8. If you’re tempted at any point along the way to believe that it’s about you, your organization or the art you make or sell, get up out of your chair, leave your office, exit the building, find some of those younger, more culturally diverse people you’ve been wanting to attract and ask them what they think it’s about. If there’s overlap between what you think it’s about and what they think it’s about, that’s what it’s about.

9. If you think sales is something icky that happens in the telemarketing room or when the intern listens to the messages on the group sales line, think again. Sales is today what marketing was back in the 1970s – the future of audience development.

10. If deep in your heart of hearts marketing is what you want to do, by all means do it. Be really good at it and don’t let some jaded old-timer tell you it’s not worth doing. The arts need good marketers who are as passionate about marketing as they are about art. And the arts need leaders who, because they rose out of audience development, know how to make policy decisions that influence audience growth and earned revenue.

So if you’re graduating this spring, congratulations and welcome. There’s never been a more interesting or important time to get involved with growing arts audiences because the sales, marketing and engagement work we do today will determine, to a large extent, whether there will be arts jobs we can all do tomorrow.

[This post was originally published in 2013.]

Donald Trump: A Model for Arts Marketers

Arts marketers who can’t sell enough tickets should pay attention to Donald Trump. He’s a surprisingly effective persuader.

Trump talks simply about things his people care about. He knows that persuasion requires clear, direct communication and he does this extremely well, using plain, down-to-earth language. And even though he talks about how wonderful he is, he somehow avoids talking down to people.

imgresHe also knows that persuasion is about emotions so he focuses on what people feel and tells them how he’ll solve their problems. His followers may feel strongly about some truly frightening things, but that’s beside the point. What’s important is not the content of the language, but rather the techniques he uses to get the results he wants.

Barack Obama used the same techniques.

Speaking simply about things people care about is a good way to get votes, and it’s a good way to sell tickets.

Take a look at your latest promotional piece. Did you speak simply about things your new audiences care about? Did you appeal to their emotions? Did you describe how your products would solve their problems? Did you describe your best attributes without being condescending?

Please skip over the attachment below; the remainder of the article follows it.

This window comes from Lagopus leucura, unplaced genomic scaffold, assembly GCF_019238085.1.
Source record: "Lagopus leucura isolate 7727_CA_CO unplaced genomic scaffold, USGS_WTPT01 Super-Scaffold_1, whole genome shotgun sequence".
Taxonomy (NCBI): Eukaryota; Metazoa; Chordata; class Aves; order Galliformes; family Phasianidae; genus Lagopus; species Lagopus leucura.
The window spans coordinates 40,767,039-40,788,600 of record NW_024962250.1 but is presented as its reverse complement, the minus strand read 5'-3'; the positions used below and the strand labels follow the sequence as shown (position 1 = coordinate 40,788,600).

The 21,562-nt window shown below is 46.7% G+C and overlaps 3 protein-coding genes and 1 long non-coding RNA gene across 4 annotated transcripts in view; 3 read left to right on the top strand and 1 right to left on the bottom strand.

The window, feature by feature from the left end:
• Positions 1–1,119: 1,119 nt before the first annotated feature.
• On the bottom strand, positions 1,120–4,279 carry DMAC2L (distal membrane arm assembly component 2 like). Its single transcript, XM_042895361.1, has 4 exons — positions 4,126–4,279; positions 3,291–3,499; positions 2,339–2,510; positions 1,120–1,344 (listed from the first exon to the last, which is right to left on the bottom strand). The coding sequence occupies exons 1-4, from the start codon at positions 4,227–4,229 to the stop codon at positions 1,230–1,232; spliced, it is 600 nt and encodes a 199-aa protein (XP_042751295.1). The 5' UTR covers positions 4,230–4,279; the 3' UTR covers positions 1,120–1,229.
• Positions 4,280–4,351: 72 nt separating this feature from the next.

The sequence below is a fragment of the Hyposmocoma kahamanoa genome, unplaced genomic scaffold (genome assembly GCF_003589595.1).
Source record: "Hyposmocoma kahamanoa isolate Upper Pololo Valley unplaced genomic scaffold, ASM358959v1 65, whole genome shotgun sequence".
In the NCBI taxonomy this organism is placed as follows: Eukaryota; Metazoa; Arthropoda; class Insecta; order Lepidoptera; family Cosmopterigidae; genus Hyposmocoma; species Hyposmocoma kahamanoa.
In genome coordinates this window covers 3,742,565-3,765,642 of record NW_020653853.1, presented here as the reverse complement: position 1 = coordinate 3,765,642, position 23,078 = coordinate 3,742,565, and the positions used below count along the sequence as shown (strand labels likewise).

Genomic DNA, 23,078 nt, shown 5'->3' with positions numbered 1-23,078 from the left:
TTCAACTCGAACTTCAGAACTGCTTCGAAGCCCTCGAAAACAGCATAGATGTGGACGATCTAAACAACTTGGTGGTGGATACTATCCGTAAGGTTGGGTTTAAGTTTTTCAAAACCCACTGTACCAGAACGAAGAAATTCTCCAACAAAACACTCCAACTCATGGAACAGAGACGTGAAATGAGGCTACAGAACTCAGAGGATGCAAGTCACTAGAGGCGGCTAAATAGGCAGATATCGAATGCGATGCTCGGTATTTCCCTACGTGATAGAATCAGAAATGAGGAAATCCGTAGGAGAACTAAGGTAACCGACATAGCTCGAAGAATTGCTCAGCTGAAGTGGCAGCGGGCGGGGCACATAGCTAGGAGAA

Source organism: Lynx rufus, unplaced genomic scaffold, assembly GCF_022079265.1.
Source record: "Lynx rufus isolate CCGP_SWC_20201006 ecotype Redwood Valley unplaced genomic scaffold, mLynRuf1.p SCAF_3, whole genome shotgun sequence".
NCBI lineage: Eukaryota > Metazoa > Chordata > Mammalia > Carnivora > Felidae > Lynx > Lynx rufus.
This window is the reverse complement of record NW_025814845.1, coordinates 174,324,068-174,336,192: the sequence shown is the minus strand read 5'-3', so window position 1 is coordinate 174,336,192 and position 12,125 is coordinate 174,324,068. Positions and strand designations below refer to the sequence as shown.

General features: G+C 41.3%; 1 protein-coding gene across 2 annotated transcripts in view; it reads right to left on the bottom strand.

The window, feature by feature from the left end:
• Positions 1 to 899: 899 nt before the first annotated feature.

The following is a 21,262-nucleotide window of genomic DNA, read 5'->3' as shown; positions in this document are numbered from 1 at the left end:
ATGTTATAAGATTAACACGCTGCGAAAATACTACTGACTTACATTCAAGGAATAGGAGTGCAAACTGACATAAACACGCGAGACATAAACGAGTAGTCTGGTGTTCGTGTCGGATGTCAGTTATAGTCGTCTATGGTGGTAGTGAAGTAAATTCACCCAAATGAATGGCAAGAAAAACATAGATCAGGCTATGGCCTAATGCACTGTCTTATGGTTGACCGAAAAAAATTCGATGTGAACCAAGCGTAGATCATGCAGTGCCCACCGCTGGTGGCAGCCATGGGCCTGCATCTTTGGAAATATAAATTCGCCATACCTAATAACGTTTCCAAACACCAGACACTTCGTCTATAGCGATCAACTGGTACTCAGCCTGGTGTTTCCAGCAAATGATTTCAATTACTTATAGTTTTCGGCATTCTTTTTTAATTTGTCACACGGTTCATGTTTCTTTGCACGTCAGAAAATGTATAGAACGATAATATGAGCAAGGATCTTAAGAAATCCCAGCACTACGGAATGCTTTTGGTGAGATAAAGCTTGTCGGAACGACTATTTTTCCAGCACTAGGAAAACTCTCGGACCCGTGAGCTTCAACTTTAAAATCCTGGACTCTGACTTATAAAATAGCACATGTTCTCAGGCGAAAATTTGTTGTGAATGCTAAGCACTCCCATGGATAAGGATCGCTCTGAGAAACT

If you’re a traditional arts organization, the answer is most likely no.

If you’re like most arts marketers, you talked in a fancy, superior, self-centered, self-flattering and possibly even academic language about how wonderful you are without having bothered to address what new customers care about. They’re probably trying to figure out how to enjoy an evening out with friends while you’re telling them how important Ibsen or Shostakovich or Balanchine is.

In the arts, we don’t focus on what our new customers want; we focus on what we think they should want, and this is why we’re failing so miserably at attracting new audiences.

Speaking in fancy language about things we wish other people cared about as much as we do is an absolutely terrible way to sell tickets, yet it remains the primary strategic approach used by traditional arts organizations.

Will Donald Trump prevail? Probably not. He appeals more to what people fear than he does to what they hope for. He’ll probably lose to a candidate who appeals to more aspirational yearnings.

Ironically, in the arts, where aspiration is the name of the game, we don’t bother to learn what new audiences want, so we can’t tell them how our products will satisfy their desires.

In arts and in politics, the winners will be those who do the best job of learning what their audiences aspire to, and then describing how what they’re selling will make people happy.

Why would new audiences vote for you?













A Miracle at San Diego Opera

I’ve been a bit tough on San Diego Opera in the past. Especially here, here and here.

But the other day I got a brochure that contained a miracle. San Diego Opera actually published photos of audience members enjoying one another’s company at the show!

SD PEEPS 1I was shocked. It is astonishingly rare to find arts organizations depicting customers having a good time with one another at the venue. Research consistently demonstrates that people choose arts events for social reasons, but arts organizations remain stubbornly resistant to the idea of focusing on their customers’ motivating impulses. Arts organizations use marketing materials to promote what they think their customers should want, not what the customers actually do want, so it was a thrill to see San Diego Opera giving priority to their customers’ social experiences for a change.

Arts leaders want to see themselves reflected in their marketing materials, not their customers, so I know this was probably a tough sell. But I think San Diego Opera deserves to be recognized for stepping outside the self-centered, tradition-bound, nonprofit bubble and doing some customer-centered marketing for a change.

If customer-centered marketing is common practice in professional marketing, it should be common practice in the arts as well.

Great work, SDO. I hope it’s the beginning of a very productive new direction.